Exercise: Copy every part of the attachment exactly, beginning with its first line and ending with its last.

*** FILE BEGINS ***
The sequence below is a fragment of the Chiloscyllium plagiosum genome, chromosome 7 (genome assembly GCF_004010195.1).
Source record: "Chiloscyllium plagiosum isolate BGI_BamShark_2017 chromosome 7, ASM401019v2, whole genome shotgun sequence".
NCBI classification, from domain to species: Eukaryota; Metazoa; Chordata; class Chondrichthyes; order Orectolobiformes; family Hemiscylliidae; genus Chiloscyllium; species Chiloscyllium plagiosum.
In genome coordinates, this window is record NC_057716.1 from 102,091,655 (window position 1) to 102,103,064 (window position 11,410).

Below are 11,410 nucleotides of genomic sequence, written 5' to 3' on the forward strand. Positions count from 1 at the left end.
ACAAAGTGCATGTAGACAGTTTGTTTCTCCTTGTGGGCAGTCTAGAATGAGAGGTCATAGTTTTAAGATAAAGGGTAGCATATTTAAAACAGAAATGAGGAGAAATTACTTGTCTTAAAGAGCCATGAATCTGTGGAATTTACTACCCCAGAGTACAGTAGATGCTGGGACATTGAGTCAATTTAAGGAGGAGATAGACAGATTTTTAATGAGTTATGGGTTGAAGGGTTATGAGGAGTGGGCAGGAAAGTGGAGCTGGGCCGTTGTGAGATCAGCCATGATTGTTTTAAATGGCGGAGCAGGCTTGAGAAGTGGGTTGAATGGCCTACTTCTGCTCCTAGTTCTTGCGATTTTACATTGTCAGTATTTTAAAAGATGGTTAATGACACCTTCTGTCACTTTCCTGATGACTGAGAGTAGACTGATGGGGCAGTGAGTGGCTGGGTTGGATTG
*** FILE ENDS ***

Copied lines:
The sequence below is a fragment of the Chiloscyllium plagiosum genome, chromosome 7 (genome assembly GCF_004010195.1).
Source record: "Chiloscyllium plagiosum isolate BGI_BamShark_2017 chromosome 7, ASM401019v2, whole genome shotgun sequence".
NCBI classification, from domain to species: Eukaryota; Metazoa; Chordata; class Chondrichthyes; order Orectolobiformes; family Hemiscylliidae; genus Chiloscyllium; species Chiloscyllium plagiosum.
In genome coordinates, this window is record NC_057716.1 from 102,091,655 (window position 1) to 102,103,064 (window position 11,410).

Below are 11,410 nucleotides of genomic sequence, written 5' to 3' on the forward strand. Positions count from 1 at the left end.
ACAAAGTGCATGTAGACAGTTTGTTTCTCCTTGTGGGCAGTCTAGAATGAGAGGTCATAGTTTTAAGATAAAGGGTAGCATATTTAAAACAGAAATGAGGAGAAATTACTTGTCTTAAAGAGCCATGAATCTGTGGAATTTACTACCCCAGAGTACAGTAGATGCTGGGACATTGAGTCAATTTAAGGAGGAGATAGACAGATTTTTAATGAGTTATGGGTTGAAGGGTTATGAGGAGTGGGCAGGAAAGTGGAGCTGGGCCGTTGTGAGATCAGCCATGATTGTTTTAAATGGCGGAGCAGGCTTGAGAAGTGGGTTGAATGGCCTACTTCTGCTCCTAGTTCTTGCGATTTTACATTGTCAGTATTTTAAAAGATGGTTAATGACACCTTCTGTCACTTTCCTGATGACTGAGAGTAGACTGATGGGGCAGTGAGTGGCTGGGTTGGATTG